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Pat Kenny - My story

Over the years I have heard about people who were on a cancer journey, where they fought a battle with cancer. Ultimately the people who fought this battle and went on this journey and made it through treatment were referred to as survivors. I didn't really understand what this meant and the words seemed dramatic. I am now 11 months into my own cancer journey, fighting my own battle with cancer and now I understand what it means to be a survivor. It would be difficult to capture this experience without using these words... journey, battle and survivor.

journey - Pat Kenny painting

There are many firsts and lasts along the path that are memorable. The day I had my first colonoscopy at 50 years old was the first time I was told I had cancer, November 2011. I had a couple of weeks of outright denial until I had a copy of the pathology report in my hand. Within a month (by mid December) I was in the hospital undergoing my first ever surgery to remove some important real estate from my colorectal area. At this point I was scared but feeling positive, like we were on this mission to eradicate the bad guy. I say 'we' because at every step of the way through this battle I was never alone. In my corner were the extensive medical team of health professionals, my family, friends and coworkers. After the surgery I learned that they had to take a little more than they expected and that they needed to give me a temporary illeostomy which redirects the digestive waste material. Reversal would take place by operation a few months down the road. This was another first for me, an illeostomy, and all I can say about that is it was a very major adjustment for me.

A few weeks later (January 2012) when the pathology report was complete I was told by the surgeon that the tumour had breached the wall and I would now be referred to medical and radiation oncologists to discuss further treatment options. And oh, by the way, the illeostomy cannot be reversed until treatment is done. That's when I started to crack. I remember when the surgeon left the room and I turned to the nurse and said with a combination of indignation and disbelief, “ I used to be a vibrant 50 year old woman”. She looked at me and said, “ You still are a vibrant 50 year old woman”. She was absolutely right. Lesson number one, cancer cannot take away who you are at the core. Within a couple of days I was sitting in the room with the Radiation Oncologist trying to process all of the information he was giving me in order for me to make a decision about whether to move forward with treatment. All I could manage to say at the end of the meeting was, 'I can't make this decision today'. It seemed overwhelming. It actually took me three days to make the decision about radiation because after all it is my abdomen and there are lots of important things in the surrounding area that are affected. The next meeting was with the Medical Oncologist who also gave me a lot of information and statistics to consider regarding chemotherapy treatment. The bottom line for me is that I really don't want the cancer to come back. I really want to live to see my kids grow up and experience the many milestones of life. So, I decided to move forward with any treatment they were willing to offer that would annihilate the enemy, cancer.passages - Pat Kenny painting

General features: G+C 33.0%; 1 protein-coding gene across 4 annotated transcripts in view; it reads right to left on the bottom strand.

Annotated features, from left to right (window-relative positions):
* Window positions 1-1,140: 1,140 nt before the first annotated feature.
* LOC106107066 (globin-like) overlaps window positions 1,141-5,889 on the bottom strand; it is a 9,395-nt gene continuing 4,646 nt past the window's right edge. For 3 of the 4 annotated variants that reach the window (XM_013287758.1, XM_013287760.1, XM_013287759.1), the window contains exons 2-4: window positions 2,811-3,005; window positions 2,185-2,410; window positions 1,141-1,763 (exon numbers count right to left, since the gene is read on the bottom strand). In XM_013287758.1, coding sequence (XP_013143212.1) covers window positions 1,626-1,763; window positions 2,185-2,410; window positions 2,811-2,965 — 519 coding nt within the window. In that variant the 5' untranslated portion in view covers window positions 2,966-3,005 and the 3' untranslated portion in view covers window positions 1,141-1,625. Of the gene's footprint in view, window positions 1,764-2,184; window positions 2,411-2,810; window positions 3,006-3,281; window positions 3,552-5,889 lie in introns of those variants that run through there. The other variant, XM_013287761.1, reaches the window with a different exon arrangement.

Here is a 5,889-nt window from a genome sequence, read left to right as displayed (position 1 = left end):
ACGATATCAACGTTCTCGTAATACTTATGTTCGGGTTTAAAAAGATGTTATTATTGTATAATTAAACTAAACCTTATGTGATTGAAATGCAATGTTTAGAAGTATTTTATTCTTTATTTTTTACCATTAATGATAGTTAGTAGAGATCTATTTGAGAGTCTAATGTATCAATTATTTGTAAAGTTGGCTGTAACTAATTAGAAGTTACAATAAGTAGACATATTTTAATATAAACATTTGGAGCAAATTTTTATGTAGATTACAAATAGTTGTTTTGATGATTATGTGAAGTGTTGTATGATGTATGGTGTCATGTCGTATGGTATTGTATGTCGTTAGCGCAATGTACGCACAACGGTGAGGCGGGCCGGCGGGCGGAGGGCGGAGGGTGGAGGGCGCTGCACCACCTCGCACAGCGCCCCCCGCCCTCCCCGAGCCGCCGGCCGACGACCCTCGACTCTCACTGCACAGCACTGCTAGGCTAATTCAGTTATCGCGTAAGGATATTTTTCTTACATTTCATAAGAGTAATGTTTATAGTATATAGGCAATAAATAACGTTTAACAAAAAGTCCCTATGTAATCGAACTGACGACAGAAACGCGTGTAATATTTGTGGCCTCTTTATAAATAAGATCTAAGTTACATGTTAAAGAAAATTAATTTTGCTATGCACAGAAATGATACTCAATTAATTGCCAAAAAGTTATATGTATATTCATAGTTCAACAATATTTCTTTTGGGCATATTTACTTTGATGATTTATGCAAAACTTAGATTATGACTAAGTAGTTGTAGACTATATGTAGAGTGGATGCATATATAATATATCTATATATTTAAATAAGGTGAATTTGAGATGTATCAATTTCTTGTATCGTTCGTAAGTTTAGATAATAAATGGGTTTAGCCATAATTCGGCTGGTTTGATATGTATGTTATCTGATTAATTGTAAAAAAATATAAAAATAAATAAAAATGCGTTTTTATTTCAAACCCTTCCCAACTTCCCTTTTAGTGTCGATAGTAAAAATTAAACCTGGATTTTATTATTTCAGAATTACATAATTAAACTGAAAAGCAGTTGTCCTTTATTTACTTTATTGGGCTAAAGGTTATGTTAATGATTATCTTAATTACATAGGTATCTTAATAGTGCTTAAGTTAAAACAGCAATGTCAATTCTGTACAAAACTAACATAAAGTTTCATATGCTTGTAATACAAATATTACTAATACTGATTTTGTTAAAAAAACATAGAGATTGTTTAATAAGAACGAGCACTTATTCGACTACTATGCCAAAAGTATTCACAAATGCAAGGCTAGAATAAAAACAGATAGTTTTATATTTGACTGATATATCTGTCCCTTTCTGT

Although I remember feeling very anxious and trying to remember to breathe while receiving daily radiation, what stands out in my mind is what happened in the waiting room. There were many occasions when, while waiting for my treatment, we would see someone headed down the hallway with the radiation team to ring the bell that signified the end of their treatment and everyone in the waiting room would cheer. I remember well when this moment came for me, I was happy to reach this milestone.

After radiation was over my dosage for chemotherapy increased. I started to experience side effects that were moderate and sometimes severe that included pain and swelling of the hands and feet resulting in the skin peeling. I took the chemotherapy in pill form and was sometimes unable to complete a cycle due to side effects. The dosage had to be adjusted down a couple of times after the end of a cycle where the side effects had been severe. When I was little I learned the hard way that you don't put your hand back on the hot stove or you will get burned. The difficult part of chemotherapy for me was the anxiety that I experienced when every cycle I had to put my hand back on the hot stove. By this time in the journey I had investigated yoga and meditation, joined group sessions, sought counselling and was leaning on many family members, friends and coworkers to get through treatment. Lesson number two, I learned from cancer just what I mean to people. I had no idea how many people cared. Although I did not ring a bell in the hallway on the last day of chemotherapy I rang the bell virtually, in my mind. A significant last day. This is the part where I really understood why they call cancer patients survivors.

The next steps for me after a recovery period will be the reversal of the illeostomy and return to work. At the risk of sounding overconfident, 'bring it on'.

Pat has been empowered to take control of her health. The Cancer Foundation faciltates that empowerment through the cancer coaching and programs offered at the Maplesoft Centre. These services are offered at no cost to the patient and a medical referral is not required. The programs are made possible because of the generosity of donors to the Ottawa Regional Cancer Foundation. Please support the Foundation and help improve the lives of cancer survivors in our community. Donate Now




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